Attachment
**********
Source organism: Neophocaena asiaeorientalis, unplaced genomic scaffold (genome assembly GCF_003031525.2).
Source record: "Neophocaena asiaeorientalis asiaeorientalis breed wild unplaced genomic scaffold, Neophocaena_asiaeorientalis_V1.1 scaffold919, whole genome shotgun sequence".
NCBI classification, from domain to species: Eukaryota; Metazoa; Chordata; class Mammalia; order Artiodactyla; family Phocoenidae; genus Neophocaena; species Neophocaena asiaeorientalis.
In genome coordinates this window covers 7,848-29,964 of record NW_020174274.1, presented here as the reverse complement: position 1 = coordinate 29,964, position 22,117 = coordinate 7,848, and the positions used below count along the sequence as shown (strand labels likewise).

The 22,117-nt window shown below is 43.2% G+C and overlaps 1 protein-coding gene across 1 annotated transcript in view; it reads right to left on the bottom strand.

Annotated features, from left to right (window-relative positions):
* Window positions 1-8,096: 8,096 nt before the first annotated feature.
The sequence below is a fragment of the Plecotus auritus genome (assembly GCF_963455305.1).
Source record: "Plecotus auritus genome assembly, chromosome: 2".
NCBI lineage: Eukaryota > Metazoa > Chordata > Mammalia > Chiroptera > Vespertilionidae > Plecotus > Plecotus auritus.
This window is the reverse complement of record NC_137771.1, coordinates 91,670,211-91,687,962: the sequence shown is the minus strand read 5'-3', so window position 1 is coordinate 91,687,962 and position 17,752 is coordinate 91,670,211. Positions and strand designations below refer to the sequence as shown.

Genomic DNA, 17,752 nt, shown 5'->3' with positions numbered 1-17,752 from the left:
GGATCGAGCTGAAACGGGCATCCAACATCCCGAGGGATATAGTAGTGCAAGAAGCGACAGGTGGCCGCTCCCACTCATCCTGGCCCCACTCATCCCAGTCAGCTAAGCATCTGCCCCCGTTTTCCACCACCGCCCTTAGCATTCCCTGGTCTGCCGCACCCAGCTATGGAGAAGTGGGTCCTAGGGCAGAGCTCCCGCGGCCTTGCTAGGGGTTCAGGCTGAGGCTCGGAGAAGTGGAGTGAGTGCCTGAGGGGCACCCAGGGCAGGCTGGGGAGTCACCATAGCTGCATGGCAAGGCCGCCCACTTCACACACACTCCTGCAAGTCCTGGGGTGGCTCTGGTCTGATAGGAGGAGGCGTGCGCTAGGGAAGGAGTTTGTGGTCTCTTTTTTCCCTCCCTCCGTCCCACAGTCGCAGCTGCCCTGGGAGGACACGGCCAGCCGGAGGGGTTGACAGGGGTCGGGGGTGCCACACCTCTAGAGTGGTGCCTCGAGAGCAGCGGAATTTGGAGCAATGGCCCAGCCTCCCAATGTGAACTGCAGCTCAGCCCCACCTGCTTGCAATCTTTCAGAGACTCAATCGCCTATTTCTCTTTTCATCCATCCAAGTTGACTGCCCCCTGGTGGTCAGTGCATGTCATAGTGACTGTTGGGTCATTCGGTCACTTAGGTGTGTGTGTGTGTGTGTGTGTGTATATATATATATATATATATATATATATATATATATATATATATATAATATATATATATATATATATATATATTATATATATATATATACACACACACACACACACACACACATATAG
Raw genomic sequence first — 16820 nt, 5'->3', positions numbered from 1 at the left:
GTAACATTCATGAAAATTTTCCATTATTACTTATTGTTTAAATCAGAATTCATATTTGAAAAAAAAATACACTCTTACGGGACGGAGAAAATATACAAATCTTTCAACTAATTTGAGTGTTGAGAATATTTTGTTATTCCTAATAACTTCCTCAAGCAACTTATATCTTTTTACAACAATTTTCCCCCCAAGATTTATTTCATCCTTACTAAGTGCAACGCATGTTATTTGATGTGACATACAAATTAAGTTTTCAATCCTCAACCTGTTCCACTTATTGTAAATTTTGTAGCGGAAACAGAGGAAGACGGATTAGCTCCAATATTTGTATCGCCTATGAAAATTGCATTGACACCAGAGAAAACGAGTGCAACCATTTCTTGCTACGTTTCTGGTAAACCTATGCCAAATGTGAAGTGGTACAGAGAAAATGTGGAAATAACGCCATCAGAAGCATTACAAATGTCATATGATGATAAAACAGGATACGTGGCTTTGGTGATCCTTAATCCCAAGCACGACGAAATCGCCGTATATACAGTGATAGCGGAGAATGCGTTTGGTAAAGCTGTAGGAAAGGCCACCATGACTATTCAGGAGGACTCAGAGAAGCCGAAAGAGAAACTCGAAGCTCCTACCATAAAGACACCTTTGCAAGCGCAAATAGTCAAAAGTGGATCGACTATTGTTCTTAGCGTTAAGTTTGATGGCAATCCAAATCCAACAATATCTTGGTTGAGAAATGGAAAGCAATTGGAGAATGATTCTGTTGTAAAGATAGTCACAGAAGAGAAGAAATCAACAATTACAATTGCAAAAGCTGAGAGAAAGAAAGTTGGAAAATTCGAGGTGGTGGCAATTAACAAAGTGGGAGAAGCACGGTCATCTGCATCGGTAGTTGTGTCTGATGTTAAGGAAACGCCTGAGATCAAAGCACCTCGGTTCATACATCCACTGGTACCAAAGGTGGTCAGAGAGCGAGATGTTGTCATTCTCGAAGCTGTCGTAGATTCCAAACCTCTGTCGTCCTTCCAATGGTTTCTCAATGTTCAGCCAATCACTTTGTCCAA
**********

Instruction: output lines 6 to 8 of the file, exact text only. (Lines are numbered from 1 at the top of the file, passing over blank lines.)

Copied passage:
Annotated features, from left to right (window-relative positions):
* Window positions 1-8,096: 8,096 nt before the first annotated feature.
The sequence below is a fragment of the Plecotus auritus genome (assembly GCF_963455305.1).